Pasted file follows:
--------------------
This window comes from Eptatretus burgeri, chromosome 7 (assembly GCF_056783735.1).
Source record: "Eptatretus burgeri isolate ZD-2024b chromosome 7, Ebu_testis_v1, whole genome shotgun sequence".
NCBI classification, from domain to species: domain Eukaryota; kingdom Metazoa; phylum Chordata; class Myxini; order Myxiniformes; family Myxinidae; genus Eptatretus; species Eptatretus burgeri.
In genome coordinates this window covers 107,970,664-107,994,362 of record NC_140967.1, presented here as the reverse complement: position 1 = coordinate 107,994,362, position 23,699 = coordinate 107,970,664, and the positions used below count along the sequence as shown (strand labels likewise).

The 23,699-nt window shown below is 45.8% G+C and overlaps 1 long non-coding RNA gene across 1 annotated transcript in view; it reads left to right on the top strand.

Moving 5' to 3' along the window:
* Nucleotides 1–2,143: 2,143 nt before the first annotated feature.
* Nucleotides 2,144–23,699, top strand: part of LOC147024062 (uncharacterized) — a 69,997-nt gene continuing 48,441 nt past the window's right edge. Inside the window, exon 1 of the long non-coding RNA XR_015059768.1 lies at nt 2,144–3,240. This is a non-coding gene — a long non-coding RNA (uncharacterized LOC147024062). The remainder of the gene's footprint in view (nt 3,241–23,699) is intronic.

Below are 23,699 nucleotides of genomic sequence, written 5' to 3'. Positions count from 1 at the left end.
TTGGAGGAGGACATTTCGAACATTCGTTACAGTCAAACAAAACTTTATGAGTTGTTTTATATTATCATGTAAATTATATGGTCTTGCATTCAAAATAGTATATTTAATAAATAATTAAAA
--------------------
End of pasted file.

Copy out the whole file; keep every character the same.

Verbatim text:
This window comes from Eptatretus burgeri, chromosome 7 (assembly GCF_056783735.1).
Source record: "Eptatretus burgeri isolate ZD-2024b chromosome 7, Ebu_testis_v1, whole genome shotgun sequence".
NCBI classification, from domain to species: domain Eukaryota; kingdom Metazoa; phylum Chordata; class Myxini; order Myxiniformes; family Myxinidae; genus Eptatretus; species Eptatretus burgeri.
In genome coordinates this window covers 107,970,664-107,994,362 of record NC_140967.1, presented here as the reverse complement: position 1 = coordinate 107,994,362, position 23,699 = coordinate 107,970,664, and the positions used below count along the sequence as shown (strand labels likewise).

The 23,699-nt window shown below is 45.8% G+C and overlaps 1 long non-coding RNA gene across 1 annotated transcript in view; it reads left to right on the top strand.

Moving 5' to 3' along the window:
* Nucleotides 1–2,143: 2,143 nt before the first annotated feature.
* Nucleotides 2,144–23,699, top strand: part of LOC147024062 (uncharacterized) — a 69,997-nt gene continuing 48,441 nt past the window's right edge. Inside the window, exon 1 of the long non-coding RNA XR_015059768.1 lies at nt 2,144–3,240. This is a non-coding gene — a long non-coding RNA (uncharacterized LOC147024062). The remainder of the gene's footprint in view (nt 3,241–23,699) is intronic.

Below are 23,699 nucleotides of genomic sequence, written 5' to 3'. Positions count from 1 at the left end.
TTGGAGGAGGACATTTCGAACATTCGTTACAGTCAAACAAAACTTTATGAGTTGTTTTATATTATCATGTAAATTATATGGTCTTGCATTCAAAATAGTATATTTAATAAATAATTAAAA